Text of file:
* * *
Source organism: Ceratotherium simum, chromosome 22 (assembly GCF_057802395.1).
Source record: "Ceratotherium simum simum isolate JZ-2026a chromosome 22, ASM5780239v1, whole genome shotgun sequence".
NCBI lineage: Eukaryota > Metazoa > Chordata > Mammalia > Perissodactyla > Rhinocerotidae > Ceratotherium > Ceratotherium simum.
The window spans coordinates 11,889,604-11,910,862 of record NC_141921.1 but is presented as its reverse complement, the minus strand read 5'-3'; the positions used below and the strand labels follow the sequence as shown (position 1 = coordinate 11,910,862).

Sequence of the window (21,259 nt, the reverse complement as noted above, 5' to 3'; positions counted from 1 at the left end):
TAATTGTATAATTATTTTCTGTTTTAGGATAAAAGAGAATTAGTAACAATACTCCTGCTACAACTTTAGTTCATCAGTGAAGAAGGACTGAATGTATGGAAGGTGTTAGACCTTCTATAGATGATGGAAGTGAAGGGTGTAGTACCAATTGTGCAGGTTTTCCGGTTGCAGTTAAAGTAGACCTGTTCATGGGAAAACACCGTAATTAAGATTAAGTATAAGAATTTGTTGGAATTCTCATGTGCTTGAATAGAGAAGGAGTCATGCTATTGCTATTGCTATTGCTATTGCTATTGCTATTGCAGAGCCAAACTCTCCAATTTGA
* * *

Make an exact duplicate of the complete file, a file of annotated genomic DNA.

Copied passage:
Source organism: Ceratotherium simum, chromosome 22 (assembly GCF_057802395.1).
Source record: "Ceratotherium simum simum isolate JZ-2026a chromosome 22, ASM5780239v1, whole genome shotgun sequence".
NCBI lineage: Eukaryota > Metazoa > Chordata > Mammalia > Perissodactyla > Rhinocerotidae > Ceratotherium > Ceratotherium simum.
The window spans coordinates 11,889,604-11,910,862 of record NC_141921.1 but is presented as its reverse complement, the minus strand read 5'-3'; the positions used below and the strand labels follow the sequence as shown (position 1 = coordinate 11,910,862).

Sequence of the window (21,259 nt, the reverse complement as noted above, 5' to 3'; positions counted from 1 at the left end):
TAATTGTATAATTATTTTCTGTTTTAGGATAAAAGAGAATTAGTAACAATACTCCTGCTACAACTTTAGTTCATCAGTGAAGAAGGACTGAATGTATGGAAGGTGTTAGACCTTCTATAGATGATGGAAGTGAAGGGTGTAGTACCAATTGTGCAGGTTTTCCGGTTGCAGTTAAAGTAGACCTGTTCATGGGAAAACACCGTAATTAAGATTAAGTATAAGAATTTGTTGGAATTCTCATGTGCTTGAATAGAGAAGGAGTCATGCTATTGCTATTGCTATTGCTATTGCTATTGCTATTGCAGAGCCAAACTCTCCAATTTGA